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Open AccessArticle

Estimating Fine-Scale Heat Vulnerability in Beijing Through Two Approaches: Spatial Patterns, Similarities, and Divergence

by Xuan Guo 1,2, Ganlin Huang 1,2,*, Peng Jia 3,4 and Jianguo Wu 1,5
1
Center for Human-Environment System Sustainability (CHESS), State Key Laboratory of Earth Surface Processes and Resource Ecology (ESPRE), Beijing Normal University, No 19 Xinjiekouwai Road, Beijing 100875, China
2
School of Natural Resources, Faculty of Geographical Science, Beijing Normal University, Beijing 100875, China
3
GeoHealth Initiative, Department of Earth Observation Science, Faculty of Geo-Information Science and Earth Observation (ITC), University of Twente, 7500 Enschede, The Netherlands
4
International Initiative on Spatial Lifecourse Epidemiology (ISLE), 7500 Enschede, The Netherlands
5
School of Life Sciences and School of Sustainability, Arizona State University, Tempe, AZ 85287, USA
*
Author to whom correspondence should be addressed.
Remote Sens. 2019, 11(20), 2358; https://doi.org/10.3390/rs11202358
Received: 30 August 2019 / Revised: 17 September 2019 / Accepted: 5 October 2019 / Published: 11 October 2019
High temperatures in urban areas cause a significant negative impact on the residents’ health. In a megacity such as Beijing, where both the land cover and social composition of residents are highly spatially heterogeneous, understanding heat vulnerability at a relatively fine scale is a prerequisite for place-based heat intervention actions. Both principal component analysis (PCA) and equal-weighted index (EWI) are commonly used in heat vulnerability studies. However, the extent to which the choice of these approaches may impact the results remains unclear. Our study aimed to fill this gap by estimating heat vulnerability at the jiedao scale (the smallest census unit) in Beijing based on socioeconomic characteristics, heat exposure, and the use of air conditioners. Our results show that the choice of methods had a considerable impact on the spatial patterns of estimated heat vulnerability. PCA resulted in a ring-like pattern (high in the central and low in the suburb), whereas EWI revealed a north–south discrepancy (low in the north and high in the south). Such a difference is caused by the weighting scheme used in the PCA. Our findings indicate that heat vulnerability pattern revealed by a single measure needs to be interpreted with caution because different measures may produce disparate results. View Full-Text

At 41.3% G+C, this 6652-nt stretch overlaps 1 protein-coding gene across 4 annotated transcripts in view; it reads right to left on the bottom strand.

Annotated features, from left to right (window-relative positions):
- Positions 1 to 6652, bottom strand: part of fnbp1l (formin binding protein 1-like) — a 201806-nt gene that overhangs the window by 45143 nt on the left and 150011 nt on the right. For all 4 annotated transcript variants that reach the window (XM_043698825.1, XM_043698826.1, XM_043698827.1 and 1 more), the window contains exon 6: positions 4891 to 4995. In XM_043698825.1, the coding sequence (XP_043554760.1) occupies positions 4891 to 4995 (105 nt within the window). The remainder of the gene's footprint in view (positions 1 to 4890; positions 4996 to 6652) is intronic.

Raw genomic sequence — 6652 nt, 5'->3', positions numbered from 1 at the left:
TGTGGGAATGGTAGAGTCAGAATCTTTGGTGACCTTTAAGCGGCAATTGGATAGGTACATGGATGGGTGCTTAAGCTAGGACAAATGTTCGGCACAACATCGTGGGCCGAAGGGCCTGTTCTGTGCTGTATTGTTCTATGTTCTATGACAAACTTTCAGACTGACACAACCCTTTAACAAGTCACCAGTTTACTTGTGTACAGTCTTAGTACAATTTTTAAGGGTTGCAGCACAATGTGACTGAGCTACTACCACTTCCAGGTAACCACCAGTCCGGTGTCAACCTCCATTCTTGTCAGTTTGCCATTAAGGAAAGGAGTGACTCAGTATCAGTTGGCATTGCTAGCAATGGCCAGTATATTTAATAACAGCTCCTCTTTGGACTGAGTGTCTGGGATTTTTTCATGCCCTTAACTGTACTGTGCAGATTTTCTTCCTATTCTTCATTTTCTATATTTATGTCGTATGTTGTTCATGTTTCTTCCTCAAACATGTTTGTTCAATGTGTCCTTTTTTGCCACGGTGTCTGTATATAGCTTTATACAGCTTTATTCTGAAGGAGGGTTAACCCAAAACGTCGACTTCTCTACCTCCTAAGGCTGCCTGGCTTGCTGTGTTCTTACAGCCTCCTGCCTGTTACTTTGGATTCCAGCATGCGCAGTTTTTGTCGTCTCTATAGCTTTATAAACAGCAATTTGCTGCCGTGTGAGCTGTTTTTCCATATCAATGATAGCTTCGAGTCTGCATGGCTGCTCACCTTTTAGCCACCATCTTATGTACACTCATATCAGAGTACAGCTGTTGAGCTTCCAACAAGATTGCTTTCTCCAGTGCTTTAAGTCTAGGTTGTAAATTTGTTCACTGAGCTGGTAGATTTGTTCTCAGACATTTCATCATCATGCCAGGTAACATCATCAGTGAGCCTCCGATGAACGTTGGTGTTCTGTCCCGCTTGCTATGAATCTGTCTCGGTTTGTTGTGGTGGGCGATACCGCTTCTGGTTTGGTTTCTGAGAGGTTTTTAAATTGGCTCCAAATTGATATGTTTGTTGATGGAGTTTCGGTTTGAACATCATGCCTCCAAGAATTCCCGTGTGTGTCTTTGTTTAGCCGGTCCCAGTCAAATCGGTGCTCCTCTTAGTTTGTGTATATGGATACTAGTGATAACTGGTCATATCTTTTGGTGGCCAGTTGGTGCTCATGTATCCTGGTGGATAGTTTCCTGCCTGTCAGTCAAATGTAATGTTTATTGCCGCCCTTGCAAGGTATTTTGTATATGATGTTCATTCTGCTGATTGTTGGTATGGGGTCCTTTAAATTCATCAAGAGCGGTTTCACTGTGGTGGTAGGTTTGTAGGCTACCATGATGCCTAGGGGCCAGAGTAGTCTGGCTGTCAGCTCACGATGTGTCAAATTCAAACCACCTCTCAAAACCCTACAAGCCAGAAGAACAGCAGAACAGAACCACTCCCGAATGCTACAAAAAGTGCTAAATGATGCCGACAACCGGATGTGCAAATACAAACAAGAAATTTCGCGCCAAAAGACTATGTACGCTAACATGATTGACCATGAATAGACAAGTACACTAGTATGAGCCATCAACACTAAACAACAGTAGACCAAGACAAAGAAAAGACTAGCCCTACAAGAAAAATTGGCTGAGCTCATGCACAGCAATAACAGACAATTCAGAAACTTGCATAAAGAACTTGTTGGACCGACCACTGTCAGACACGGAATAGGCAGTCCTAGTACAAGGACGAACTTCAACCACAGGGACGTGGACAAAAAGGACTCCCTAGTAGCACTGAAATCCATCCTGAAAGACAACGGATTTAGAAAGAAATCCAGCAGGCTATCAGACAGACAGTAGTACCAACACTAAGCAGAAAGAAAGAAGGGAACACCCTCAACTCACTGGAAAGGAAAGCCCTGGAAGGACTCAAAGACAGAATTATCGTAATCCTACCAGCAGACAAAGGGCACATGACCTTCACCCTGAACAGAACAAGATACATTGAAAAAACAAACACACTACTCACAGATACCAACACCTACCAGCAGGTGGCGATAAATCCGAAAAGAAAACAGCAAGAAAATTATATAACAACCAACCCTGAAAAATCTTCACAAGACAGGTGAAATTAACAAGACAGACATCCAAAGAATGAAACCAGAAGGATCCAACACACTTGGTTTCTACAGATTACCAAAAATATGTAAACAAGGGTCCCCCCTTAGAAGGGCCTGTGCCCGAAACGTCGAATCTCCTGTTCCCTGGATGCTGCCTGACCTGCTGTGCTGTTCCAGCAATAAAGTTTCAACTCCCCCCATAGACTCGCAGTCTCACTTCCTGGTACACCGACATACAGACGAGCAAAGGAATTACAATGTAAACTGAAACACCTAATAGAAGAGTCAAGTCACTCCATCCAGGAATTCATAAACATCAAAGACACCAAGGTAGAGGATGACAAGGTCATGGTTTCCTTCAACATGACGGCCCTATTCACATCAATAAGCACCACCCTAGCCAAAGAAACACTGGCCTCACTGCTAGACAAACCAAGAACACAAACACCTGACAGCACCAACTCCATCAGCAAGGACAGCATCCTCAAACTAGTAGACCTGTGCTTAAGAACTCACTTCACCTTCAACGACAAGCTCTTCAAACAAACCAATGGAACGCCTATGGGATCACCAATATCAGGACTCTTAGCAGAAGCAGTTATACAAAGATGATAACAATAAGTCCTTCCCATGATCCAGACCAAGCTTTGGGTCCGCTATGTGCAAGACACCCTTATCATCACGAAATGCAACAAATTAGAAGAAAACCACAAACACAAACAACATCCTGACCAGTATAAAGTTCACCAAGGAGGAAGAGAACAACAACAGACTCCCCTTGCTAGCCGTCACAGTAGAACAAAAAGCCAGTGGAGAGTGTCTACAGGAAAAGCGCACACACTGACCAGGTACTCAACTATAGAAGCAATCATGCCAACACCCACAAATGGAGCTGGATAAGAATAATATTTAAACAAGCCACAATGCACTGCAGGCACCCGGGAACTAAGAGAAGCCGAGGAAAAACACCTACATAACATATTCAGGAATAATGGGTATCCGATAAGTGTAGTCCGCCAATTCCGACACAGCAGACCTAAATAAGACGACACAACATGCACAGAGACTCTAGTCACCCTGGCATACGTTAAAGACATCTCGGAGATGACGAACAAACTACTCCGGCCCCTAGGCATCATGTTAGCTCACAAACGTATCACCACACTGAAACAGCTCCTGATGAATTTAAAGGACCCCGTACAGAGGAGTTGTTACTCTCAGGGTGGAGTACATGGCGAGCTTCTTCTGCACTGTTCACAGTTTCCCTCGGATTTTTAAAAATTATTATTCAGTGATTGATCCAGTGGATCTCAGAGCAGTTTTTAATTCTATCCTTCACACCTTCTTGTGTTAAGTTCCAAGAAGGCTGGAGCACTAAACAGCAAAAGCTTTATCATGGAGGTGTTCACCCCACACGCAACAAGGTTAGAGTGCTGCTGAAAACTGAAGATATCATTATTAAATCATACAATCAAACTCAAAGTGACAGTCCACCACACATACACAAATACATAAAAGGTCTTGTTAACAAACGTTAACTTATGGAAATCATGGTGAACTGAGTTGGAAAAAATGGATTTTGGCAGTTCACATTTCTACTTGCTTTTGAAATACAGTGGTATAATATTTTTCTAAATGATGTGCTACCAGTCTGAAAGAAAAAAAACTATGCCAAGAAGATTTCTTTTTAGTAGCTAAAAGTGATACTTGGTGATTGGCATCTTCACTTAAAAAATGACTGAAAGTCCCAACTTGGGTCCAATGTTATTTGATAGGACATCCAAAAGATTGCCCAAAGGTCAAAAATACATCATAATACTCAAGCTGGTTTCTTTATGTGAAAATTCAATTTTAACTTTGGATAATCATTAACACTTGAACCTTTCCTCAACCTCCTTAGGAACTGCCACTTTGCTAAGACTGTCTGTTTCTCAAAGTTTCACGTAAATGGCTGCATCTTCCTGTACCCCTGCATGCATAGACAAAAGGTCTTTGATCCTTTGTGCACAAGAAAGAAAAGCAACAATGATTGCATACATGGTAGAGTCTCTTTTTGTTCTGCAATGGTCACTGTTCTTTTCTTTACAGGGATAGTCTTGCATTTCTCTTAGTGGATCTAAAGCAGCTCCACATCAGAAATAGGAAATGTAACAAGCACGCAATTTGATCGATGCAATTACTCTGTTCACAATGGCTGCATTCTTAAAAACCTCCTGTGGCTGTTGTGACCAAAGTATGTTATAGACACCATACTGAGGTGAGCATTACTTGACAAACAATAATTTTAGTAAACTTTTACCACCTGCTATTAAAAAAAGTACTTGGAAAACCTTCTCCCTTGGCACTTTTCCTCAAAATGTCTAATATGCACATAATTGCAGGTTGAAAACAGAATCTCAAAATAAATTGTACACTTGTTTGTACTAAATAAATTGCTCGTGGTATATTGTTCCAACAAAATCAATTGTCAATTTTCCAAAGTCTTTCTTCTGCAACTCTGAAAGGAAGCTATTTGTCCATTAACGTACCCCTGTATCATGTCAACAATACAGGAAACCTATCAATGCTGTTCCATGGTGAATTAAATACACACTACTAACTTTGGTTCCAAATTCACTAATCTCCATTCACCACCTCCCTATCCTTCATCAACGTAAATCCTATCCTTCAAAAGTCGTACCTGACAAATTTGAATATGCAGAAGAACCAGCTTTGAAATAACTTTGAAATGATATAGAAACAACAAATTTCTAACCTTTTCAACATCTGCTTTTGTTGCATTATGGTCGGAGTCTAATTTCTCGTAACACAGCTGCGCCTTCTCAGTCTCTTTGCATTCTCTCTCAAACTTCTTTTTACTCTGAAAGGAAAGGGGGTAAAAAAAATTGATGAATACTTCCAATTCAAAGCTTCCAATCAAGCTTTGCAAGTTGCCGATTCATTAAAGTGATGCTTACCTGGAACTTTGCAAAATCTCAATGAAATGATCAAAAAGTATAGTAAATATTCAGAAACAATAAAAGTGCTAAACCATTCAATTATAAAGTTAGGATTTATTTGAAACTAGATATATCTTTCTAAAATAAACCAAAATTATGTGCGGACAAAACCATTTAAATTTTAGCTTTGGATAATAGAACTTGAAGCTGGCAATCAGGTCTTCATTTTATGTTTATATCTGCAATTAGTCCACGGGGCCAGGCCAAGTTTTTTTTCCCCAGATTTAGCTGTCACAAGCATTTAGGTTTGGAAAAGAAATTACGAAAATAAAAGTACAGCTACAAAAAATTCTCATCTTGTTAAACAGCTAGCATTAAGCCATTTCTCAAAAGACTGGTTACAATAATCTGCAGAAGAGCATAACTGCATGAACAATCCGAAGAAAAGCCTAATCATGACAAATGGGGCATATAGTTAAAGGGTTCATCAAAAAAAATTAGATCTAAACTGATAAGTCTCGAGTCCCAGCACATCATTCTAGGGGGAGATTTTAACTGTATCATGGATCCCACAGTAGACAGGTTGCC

Keywords: urban heat; vulnerability; spatial pattern; Beijing; principal component analysis urban heat; vulnerability; spatial pattern; Beijing; principal component analysis
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Guo, X.; Huang, G.; Jia, P.; Wu, J. Estimating Fine-Scale Heat Vulnerability in Beijing Through Two Approaches: Spatial Patterns, Similarities, and Divergence. Remote Sens. 2019, 11, 2358.

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